New studies suggest that blood pressure medications have nothing to do with depression, in fact some of them help alleviate the condition. Read what the study says.
- Recent researches has overturned a long-held misconception that blood pressure medications cause depression.
- After examining 41 drugs in four categories, researchers found no evidence of depression.
- Nine studied drugs were even associated with a reduced likelihood of developing it.
- Medications such as enalapril (Vasotec), ramipril (Altace) were found to be associated with suppressed rates of clinical depression.
Recent advances in medical research have uncovered an intriguing finding regarding the connection between blood pressure medications and depression: there may not be one.
A new study conducted by researchers from American Heart Association (AHA) has revealed that individuals taking blood pressure medicines are no more likely to suffer from depression than those who do not take such medications.
This discovery has important implications for how we understand certain mental health conditions and suggests new strategies for treating them.
In this blog post, we’ll discuss the study’s findings in detail and explore what they could mean for treating depression and other related afflictions.
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No, they do not. Previously circulated notions claimed that blood pressure medications could trigger depression.
However, recent research from the American Heart Association has overturned a long-held misconception that blood pressure medications cause depression. An analysis of 41 different kinds of drugs yielded stunning results – not only did none increase the risk, but some appeared to lessen it!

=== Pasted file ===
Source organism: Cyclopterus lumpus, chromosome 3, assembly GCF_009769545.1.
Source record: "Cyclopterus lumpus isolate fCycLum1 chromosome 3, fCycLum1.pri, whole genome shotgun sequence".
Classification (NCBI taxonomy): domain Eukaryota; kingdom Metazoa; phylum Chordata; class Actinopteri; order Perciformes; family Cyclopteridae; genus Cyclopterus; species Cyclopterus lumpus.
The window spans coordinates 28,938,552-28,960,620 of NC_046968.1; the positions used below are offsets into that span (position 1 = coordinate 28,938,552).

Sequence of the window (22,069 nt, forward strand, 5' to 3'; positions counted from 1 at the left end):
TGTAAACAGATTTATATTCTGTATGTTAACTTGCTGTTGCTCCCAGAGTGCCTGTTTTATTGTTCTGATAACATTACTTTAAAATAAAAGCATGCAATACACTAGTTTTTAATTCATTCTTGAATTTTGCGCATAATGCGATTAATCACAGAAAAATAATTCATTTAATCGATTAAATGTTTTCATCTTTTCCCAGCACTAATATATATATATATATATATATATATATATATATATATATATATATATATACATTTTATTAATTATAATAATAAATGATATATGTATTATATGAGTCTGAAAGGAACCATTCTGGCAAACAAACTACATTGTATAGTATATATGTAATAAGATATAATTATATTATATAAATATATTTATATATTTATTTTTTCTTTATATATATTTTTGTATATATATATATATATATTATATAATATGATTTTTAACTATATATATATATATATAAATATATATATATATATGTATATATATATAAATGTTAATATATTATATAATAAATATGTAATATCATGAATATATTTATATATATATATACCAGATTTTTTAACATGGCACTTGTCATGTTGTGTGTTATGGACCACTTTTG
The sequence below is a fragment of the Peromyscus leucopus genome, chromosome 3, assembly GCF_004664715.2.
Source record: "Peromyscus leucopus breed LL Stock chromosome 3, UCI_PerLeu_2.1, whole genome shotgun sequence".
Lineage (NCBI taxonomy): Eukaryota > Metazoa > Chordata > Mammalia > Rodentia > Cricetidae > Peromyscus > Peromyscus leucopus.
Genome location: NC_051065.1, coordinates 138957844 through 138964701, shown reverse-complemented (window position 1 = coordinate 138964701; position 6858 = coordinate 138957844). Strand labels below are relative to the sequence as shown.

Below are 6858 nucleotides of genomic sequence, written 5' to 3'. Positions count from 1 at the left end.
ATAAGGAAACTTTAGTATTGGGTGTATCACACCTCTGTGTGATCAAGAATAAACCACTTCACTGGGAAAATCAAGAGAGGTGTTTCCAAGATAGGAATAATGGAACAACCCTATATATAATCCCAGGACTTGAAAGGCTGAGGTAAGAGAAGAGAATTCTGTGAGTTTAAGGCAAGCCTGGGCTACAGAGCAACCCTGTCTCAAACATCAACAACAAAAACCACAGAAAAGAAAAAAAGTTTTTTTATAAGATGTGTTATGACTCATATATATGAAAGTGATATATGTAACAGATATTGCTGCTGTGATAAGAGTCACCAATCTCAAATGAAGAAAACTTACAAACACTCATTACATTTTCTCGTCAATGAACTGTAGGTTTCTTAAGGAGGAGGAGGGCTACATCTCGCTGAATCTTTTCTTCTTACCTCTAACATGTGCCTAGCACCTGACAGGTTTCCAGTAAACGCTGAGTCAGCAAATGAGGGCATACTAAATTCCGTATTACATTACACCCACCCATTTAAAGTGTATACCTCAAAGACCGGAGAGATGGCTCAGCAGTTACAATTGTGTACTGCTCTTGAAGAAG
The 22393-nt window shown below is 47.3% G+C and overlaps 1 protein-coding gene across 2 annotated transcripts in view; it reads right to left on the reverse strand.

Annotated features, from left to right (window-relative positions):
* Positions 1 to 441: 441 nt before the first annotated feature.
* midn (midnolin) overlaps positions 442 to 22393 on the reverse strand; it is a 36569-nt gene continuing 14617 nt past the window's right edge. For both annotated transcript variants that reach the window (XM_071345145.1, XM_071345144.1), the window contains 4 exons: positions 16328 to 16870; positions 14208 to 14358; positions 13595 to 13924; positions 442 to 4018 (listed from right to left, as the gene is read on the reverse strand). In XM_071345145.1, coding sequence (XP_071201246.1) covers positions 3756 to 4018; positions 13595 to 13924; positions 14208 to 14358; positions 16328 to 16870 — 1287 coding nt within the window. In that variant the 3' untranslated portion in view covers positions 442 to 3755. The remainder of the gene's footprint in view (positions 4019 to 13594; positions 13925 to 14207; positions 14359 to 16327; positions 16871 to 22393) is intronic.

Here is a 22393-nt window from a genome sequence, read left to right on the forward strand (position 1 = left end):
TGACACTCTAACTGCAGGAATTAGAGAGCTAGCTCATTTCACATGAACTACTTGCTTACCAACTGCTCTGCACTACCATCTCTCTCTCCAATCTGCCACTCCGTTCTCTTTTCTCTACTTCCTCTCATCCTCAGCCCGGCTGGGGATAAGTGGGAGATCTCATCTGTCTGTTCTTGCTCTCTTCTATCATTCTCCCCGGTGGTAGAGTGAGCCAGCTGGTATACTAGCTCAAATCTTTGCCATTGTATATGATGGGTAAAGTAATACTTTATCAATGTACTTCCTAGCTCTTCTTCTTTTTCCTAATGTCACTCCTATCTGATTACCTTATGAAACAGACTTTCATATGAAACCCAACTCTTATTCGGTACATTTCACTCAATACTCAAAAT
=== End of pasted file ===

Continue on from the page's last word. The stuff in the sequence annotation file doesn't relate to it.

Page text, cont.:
This came as quite a surprise to researchers, and Dr. Lars Vedel Kessing, a psychiatry professor at Psychiatric Center Copenhagen/University Copenhagen in Denmark and head author of this study called it shocking.
These new findings have effectively debunked any notion that taking these medications is connected with an increased chance of experiencing depression.
Kessing suggested that further research is needed to fully understand the effects of certain medications on individuals with pre-existing depression or a higher risk for it.
Although not conclusively proven, these findings may be beneficial in aiding doctors when selecting treatments to reduce high blood pressure and potentially lower the probability of developing depression in patients.
The extensive new study, which drew from Danish population registries to include 5.4 million citizens in 2005 and documented their health outcomes until 2015, was recently conducted by researchers.
During this period of over a decade, an estimated 3.75 million individuals were prescribed high blood pressure medications, with Diuretics (known as Water Pills) being the most common type – totaling 1.1 Million prescriptions – followed closely by Angiotensin Agents such as ACE inhibitors and ARBs at just over one million scripts issued globally during that time frame.
Despite examining 41 drugs in four categories, researchers found no evidence linking these medications to an elevated risk of depression.
Unexpectedly, nine studied drugs were even associated with a reduced likelihood of developing it – all approved by US authorities.
Blood pressure medications are essential in controlling hypertension (high blood pressure). These medications help to reduce the pressure in your arteries and thereby reduce your risk of stroke, heart attack, and other serious medical issues.